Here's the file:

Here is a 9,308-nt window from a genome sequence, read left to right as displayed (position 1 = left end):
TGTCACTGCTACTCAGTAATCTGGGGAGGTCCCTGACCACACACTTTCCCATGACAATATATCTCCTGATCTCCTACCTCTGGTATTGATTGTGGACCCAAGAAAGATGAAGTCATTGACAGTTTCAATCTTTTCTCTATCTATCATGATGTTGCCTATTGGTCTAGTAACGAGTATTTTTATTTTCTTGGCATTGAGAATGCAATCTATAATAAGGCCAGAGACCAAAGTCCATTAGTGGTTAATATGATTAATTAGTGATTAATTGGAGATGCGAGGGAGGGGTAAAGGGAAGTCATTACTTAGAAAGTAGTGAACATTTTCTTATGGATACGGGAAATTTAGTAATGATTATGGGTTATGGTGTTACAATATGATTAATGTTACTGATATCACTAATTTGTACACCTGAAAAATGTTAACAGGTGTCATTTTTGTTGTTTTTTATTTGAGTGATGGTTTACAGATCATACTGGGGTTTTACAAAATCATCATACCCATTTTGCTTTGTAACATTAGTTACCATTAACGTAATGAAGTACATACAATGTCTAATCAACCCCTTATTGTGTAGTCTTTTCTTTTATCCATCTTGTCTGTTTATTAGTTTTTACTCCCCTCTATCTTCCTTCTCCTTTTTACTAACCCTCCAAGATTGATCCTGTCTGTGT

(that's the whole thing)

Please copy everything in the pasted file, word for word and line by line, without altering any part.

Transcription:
Here is a 9,308-nt window from a genome sequence, read left to right as displayed (position 1 = left end):
TGTCACTGCTACTCAGTAATCTGGGGAGGTCCCTGACCACACACTTTCCCATGACAATATATCTCCTGATCTCCTACCTCTGGTATTGATTGTGGACCCAAGAAAGATGAAGTCATTGACAGTTTCAATCTTTTCTCTATCTATCATGATGTTGCCTATTGGTCTAGTAACGAGTATTTTTATTTTCTTGGCATTGAGAATGCAATCTATAATAAGGCCAGAGACCAAAGTCCATTAGTGGTTAATATGATTAATTAGTGATTAATTGGAGATGCGAGGGAGGGGTAAAGGGAAGTCATTACTTAGAAAGTAGTGAACATTTTCTTATGGATACGGGAAATTTAGTAATGATTATGGGTTATGGTGTTACAATATGATTAATGTTACTGATATCACTAATTTGTACACCTGAAAAATGTTAACAGGTGTCATTTTTGTTGTTTTTTATTTGAGTGATGGTTTACAGATCATACTGGGGTTTTACAAAATCATCATACCCATTTTGCTTTGTAACATTAGTTACCATTAACGTAATGAAGTACATACAATGTCTAATCAACCCCTTATTGTGTAGTCTTTTCTTTTATCCATCTTGTCTGTTTATTAGTTTTTACTCCCCTCTATCTTCCTTCTCCTTTTTACTAACCCTCCAAGATTGATCCTGTCTGTGT